The FINMA requirements for an ICS seem simple. They ask for an organizational setup consisting of business units and independent control functions, in addition to an internal audit function (i.e. a consistent three lines of defence model).
Still, a number of building blocks are required to ensure that an ICS is truly effective:
1) A risk tolerance as a true management tool
The risk tolerance tends to be seen as an isolated reference point which primary purpose is ensuring regulatory compliance. A true risk tolerance, on the other hand, is a value-adding tool aligned to the strategy and decision-making. It covers a bank’s full range of key risks and is translated into quantitative, measurable limits that provide early warning if something goes wrong.
2) A balanced three lines of defence model
In today’s business world the second line of defence may still be too strongly involved in business units’ risk management activities. This contradicts the concept of independence and generates additional costs. A shift in culture is necessary. The operating model must be clearly set out and must delineate the roles and responsibilities of each line. Rather than performing risk management activities on behalf of the first line, the second line should provide guidance, review and challenge the first line. In adding value by proactively tackling broader risk topics, the bank better prepared to mitigate emerging risks.
3) A united second line of defence
There are typically separate control units for areas such as operational risk, compliance, third-party risk, business continuity management and IT. In contrast to a stand-alone, segregated approach by each unit (using, for example, different systems and tools and sending individual reports to management), a unified and streamlined approach with clear allocation of responsibilities is more effective in identifying threats, while saving real money.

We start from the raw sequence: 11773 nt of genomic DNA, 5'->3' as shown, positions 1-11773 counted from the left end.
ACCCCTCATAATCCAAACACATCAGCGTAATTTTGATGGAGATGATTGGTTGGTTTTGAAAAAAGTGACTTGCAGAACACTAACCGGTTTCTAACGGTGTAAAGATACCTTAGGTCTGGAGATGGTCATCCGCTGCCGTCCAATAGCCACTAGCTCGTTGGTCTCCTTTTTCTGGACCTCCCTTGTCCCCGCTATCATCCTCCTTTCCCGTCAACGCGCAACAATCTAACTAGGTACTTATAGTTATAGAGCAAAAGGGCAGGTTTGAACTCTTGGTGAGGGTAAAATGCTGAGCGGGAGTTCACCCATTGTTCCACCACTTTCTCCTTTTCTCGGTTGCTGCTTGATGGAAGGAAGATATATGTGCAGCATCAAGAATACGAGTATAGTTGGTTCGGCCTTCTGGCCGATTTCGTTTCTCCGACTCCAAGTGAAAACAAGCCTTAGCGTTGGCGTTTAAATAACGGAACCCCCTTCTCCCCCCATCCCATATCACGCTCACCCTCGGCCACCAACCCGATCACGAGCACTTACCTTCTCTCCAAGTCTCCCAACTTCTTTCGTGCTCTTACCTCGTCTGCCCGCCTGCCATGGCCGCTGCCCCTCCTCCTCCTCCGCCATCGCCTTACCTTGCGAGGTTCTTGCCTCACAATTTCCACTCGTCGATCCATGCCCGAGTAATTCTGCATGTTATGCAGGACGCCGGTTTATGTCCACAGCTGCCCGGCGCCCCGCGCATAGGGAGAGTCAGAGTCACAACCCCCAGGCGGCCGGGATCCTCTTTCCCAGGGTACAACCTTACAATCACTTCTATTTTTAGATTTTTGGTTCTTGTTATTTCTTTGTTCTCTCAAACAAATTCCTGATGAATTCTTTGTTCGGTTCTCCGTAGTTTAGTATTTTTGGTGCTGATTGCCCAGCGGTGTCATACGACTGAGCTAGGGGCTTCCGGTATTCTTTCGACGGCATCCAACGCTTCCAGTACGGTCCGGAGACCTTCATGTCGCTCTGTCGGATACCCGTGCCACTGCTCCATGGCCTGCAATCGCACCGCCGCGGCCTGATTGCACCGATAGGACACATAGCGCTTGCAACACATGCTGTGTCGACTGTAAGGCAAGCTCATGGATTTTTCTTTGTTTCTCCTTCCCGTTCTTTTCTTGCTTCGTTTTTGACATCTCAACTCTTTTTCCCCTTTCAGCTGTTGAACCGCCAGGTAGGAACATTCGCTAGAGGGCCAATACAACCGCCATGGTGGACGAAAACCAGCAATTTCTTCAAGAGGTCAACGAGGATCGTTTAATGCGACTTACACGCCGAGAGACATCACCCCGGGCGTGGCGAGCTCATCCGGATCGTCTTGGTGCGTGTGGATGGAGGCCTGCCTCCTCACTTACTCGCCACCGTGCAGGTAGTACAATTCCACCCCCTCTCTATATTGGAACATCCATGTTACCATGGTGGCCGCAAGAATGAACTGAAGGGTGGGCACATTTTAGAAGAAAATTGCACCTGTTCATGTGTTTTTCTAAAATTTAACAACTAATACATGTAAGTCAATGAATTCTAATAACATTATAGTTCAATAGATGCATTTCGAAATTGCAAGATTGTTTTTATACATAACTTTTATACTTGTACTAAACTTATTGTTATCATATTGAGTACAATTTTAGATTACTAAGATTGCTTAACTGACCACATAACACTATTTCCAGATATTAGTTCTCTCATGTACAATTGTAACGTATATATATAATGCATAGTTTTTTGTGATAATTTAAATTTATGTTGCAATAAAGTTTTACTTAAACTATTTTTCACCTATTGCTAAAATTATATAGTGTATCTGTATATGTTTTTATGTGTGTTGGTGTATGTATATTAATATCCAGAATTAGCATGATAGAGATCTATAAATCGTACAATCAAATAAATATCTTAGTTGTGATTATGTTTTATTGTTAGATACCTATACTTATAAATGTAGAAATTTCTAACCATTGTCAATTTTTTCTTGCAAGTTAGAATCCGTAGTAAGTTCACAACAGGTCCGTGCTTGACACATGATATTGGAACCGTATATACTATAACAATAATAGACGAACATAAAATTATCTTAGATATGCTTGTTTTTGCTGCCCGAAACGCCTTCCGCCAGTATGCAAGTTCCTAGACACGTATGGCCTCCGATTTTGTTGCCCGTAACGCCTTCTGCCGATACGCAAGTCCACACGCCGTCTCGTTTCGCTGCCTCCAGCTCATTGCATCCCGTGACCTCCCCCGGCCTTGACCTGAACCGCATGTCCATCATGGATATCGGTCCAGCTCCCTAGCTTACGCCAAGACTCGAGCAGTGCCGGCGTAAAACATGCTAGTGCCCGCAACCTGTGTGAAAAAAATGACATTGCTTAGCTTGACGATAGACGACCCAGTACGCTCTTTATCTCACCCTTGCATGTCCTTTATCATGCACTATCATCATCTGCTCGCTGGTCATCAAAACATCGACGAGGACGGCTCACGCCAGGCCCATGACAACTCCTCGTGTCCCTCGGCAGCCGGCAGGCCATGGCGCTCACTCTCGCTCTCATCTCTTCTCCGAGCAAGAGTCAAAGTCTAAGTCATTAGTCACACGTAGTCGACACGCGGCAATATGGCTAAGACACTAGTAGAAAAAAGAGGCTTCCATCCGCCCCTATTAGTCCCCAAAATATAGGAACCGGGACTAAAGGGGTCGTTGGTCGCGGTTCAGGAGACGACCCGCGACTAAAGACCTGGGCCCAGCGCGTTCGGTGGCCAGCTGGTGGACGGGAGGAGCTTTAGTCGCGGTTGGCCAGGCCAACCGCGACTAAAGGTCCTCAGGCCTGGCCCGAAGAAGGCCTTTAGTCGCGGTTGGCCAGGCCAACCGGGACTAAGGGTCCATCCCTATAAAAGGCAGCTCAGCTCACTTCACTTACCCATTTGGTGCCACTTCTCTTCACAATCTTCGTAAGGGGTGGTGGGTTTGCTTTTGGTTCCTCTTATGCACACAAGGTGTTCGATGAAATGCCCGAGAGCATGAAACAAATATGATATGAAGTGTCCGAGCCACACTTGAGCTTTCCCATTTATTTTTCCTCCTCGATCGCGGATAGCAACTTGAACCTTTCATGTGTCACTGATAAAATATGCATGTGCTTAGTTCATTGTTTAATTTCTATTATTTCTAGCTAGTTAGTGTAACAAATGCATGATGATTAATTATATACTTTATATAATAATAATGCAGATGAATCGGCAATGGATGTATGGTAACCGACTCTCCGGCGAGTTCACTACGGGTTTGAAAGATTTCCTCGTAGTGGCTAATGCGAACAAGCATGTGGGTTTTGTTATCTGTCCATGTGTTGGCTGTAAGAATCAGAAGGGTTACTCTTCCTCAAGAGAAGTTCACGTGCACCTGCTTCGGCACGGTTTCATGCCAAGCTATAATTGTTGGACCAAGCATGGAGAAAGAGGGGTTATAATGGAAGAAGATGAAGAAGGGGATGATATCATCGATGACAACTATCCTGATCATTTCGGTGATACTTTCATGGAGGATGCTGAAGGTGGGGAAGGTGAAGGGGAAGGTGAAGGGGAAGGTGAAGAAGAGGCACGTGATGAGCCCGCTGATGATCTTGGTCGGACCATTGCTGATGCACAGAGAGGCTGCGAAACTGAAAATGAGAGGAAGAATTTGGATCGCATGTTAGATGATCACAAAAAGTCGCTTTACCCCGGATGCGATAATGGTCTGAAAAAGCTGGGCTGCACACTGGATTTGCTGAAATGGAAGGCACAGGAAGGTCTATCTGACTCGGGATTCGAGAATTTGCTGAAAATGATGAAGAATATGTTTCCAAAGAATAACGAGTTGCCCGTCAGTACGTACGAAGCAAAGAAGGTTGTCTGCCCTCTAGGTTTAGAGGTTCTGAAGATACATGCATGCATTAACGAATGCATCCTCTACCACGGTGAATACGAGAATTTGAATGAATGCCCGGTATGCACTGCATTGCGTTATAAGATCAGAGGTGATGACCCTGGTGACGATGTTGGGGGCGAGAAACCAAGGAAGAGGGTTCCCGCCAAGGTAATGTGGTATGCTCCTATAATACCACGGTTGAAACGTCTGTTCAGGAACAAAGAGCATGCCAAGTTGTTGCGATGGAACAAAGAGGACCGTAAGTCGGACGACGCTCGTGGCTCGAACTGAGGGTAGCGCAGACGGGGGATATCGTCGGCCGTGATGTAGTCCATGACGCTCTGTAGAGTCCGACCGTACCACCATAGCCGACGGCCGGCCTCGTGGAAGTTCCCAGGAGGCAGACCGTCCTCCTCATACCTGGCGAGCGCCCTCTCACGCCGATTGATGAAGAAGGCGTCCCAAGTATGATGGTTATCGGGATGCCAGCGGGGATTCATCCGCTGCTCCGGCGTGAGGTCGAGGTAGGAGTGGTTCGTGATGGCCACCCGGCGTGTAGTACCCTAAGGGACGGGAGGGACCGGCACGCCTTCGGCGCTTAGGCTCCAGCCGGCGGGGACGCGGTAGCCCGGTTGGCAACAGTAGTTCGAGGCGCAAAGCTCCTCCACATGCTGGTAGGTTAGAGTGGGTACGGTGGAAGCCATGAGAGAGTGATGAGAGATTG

4) Transparency on front-to-back processes, risks and controls
Front-to-back processes including supply chains must be understood and analyzed regularly to identify the related risks and assess whether existing controls are effective in mitigating them. A systematic approach is required for process analysis and the mapping of controls to the risks they mitigate.
5) Proof of effective control activities
Well-established, legacy control processes and the absence of significant incidents to date may give a false sense of security. To keep pace with change, there must be an overarching, robust approach for testing controls on a bank-wide basis and translating the results into an ongoing assessment of effectiveness. In this context, financial intermediaries need to ask themselves whether they feel comfortable with control re-performance by the second line of defence or whether the second line should establish an independent control testing.